It is hardly surprising that many teachers find it hard to appreciate the value of smartphone technology when every day they have to battle to keep the attention of pupils constantly distracted by texts or Facebook.
The smartphone is a wonderful piece of technology, and an immutable part of modern life, but in the classroom it can also be the enemy of learning and discipline. It can be a weapon too, used by bullies to spread malicious gossip and target victims, but none of this means the mobile should be dismissed as a troublesome piece of technology with no place in schools. That is unrealistic – in the right context there is no reason why a smartphone cannot be a valuable tool in the classroom.
This would appear to be the thinking behind a new initiative to teach pupils how to make their own smartphone apps. The hope is that, in designing the apps, the pupils will learn the kind of skills needed for the computing industry and go on to help drive success and innovation in the sector.
Scotland has already demonstrated great skill and promise in this area, not least in computer games technology courses at Abertay University in Dundee, but there have been rumblings for some time that our failure to teach programming in a dynamic and engaging way in schools is threatening our future in the industry. Google chief executive Eric Schmidt has said as much and we would be foolish to ignore him.
Teaching apps in the classroom could play a part in addressing this problem. If computer technology is to be made engaging and interesting for pupils – and it needs to be – then it has to be taught properly. The subject should be related as much as it can to the pupils' lives, and every parent knows how important mobiles are in those lives.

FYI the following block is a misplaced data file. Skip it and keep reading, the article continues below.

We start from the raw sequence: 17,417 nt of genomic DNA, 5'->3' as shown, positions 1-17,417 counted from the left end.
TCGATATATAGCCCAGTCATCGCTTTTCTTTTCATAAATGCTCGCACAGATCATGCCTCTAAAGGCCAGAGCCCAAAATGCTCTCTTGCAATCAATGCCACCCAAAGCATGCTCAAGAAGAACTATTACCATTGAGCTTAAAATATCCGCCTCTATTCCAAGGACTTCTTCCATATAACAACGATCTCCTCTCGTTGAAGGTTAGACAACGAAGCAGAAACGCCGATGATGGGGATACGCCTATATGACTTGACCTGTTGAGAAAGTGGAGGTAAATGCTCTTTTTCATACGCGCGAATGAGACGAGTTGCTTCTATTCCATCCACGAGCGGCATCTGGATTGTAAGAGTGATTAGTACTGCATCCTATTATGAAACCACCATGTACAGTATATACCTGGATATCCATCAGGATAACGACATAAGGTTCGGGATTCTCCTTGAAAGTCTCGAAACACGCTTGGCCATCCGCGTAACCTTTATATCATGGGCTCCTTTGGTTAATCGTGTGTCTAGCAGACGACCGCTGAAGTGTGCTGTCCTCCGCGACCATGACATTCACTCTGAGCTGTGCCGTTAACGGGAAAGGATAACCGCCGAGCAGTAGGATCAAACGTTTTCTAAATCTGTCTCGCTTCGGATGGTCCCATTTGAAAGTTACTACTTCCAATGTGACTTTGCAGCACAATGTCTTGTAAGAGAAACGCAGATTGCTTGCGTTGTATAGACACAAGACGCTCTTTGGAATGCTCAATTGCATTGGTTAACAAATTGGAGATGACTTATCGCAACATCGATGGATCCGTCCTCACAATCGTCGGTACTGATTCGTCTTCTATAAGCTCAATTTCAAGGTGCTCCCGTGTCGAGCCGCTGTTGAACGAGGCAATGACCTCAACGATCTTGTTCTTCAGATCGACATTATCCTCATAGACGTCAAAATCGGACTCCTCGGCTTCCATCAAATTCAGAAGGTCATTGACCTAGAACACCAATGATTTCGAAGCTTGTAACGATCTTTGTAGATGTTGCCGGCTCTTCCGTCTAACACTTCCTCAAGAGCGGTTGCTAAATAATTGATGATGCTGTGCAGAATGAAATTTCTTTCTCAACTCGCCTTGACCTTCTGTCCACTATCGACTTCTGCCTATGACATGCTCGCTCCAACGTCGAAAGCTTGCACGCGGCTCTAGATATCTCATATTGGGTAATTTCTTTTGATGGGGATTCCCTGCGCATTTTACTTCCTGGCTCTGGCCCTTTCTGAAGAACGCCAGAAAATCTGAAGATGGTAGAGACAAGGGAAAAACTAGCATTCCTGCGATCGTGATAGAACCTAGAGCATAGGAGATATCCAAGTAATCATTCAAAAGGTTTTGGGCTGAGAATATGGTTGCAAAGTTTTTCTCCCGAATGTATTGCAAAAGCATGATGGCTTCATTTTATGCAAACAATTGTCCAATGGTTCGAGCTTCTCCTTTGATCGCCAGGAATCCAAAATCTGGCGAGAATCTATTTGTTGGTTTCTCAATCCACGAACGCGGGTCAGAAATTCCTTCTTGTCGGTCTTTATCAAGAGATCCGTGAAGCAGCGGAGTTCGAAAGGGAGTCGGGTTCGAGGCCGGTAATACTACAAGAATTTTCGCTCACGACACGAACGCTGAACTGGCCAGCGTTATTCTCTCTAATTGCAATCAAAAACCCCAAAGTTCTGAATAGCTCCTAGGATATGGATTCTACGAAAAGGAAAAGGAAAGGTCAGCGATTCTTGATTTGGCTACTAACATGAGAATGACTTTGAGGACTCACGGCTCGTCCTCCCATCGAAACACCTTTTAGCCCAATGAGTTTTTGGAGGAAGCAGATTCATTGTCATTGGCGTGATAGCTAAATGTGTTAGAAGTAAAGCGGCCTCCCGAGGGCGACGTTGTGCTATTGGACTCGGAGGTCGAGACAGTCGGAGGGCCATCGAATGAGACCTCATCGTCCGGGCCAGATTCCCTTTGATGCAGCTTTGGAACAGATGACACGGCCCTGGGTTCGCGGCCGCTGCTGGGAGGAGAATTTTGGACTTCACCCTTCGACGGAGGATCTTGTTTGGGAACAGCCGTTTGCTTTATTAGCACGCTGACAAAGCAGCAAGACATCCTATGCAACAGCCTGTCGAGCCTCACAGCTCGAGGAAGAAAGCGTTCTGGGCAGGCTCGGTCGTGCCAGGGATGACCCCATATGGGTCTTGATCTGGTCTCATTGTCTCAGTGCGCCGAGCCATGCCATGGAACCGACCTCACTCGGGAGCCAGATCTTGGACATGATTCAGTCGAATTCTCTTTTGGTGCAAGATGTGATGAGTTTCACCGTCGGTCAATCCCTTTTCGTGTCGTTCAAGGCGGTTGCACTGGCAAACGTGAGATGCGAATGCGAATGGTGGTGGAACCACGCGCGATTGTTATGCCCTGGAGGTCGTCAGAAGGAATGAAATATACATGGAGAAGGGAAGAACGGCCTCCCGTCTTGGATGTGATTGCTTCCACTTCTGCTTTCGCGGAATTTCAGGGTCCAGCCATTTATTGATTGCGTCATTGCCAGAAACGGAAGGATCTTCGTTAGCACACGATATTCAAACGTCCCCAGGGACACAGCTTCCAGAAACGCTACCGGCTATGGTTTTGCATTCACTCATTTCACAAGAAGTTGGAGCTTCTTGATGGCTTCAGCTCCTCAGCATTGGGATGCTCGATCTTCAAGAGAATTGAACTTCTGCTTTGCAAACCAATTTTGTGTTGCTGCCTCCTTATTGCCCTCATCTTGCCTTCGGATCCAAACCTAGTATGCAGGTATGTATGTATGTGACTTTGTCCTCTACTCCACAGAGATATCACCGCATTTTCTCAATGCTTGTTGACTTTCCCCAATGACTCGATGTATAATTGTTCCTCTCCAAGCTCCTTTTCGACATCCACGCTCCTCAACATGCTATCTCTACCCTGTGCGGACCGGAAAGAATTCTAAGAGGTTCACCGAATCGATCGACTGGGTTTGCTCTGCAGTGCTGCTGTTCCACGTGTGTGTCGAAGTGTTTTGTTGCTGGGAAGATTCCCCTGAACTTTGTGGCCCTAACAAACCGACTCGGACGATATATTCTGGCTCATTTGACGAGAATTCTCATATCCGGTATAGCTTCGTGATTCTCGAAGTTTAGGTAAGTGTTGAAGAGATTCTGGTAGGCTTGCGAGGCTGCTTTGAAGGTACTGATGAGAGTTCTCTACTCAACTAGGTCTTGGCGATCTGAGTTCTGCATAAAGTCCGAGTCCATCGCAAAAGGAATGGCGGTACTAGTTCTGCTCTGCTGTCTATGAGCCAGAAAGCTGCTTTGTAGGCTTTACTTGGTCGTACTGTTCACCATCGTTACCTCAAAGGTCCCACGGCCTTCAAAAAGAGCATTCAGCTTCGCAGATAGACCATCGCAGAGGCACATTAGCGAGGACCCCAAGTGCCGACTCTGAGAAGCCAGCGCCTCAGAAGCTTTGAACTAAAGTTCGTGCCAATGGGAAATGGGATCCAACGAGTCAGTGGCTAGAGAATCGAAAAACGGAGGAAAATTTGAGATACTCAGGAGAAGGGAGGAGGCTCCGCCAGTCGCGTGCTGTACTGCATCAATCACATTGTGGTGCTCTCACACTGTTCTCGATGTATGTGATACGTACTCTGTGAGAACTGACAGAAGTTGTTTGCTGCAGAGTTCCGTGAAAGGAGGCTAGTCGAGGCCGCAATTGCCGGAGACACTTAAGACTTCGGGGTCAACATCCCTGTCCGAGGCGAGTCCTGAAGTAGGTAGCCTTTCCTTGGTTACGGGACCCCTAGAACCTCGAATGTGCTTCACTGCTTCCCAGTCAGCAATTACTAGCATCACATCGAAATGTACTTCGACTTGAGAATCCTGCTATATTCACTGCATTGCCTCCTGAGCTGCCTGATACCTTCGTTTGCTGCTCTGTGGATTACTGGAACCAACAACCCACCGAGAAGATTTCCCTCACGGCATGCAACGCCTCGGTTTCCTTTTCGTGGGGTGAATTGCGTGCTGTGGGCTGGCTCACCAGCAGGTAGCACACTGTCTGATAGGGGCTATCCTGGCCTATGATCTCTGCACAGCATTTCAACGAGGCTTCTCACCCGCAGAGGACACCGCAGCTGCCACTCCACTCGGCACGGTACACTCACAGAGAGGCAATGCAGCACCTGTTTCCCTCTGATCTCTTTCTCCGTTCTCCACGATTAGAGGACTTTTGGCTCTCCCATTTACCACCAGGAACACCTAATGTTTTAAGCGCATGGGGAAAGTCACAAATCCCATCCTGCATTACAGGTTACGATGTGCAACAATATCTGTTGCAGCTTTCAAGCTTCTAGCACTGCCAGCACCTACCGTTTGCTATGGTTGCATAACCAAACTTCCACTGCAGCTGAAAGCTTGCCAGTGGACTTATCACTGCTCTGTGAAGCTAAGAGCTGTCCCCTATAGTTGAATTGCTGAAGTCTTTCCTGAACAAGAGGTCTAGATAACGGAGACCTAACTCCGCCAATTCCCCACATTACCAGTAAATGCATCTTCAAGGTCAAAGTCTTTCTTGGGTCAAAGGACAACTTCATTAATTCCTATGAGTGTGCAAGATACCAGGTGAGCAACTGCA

Indeed, engaging pupils in this way is one of the aims of the new Curriculum for Excellence and it is a welcome one. There is little point in teaching facts about computing that can be regurgitated on exam day and then simply forgotten. The aim should be to teach skills that can excite and engage but can also be useful in wider society.
Whether the teaching of smartphone apps will achieve any of this will not be known for some time, but the need for it is clear. Countries such as China and Brazil have embraced the teaching of computer technology and Scotland must be careful not to be left behind.
This doesn't mean a free-for-all on mobiles in schools – there is still a balance to be struck between a learning tool and a source of trouble. But part of the aim of the Curriculum for Excellence is to establish a healthy link between schools and the real world.
The smartphone has revolutionised the real world and it should have a role to play in the learning environment in preparing pupils to get on in that world.
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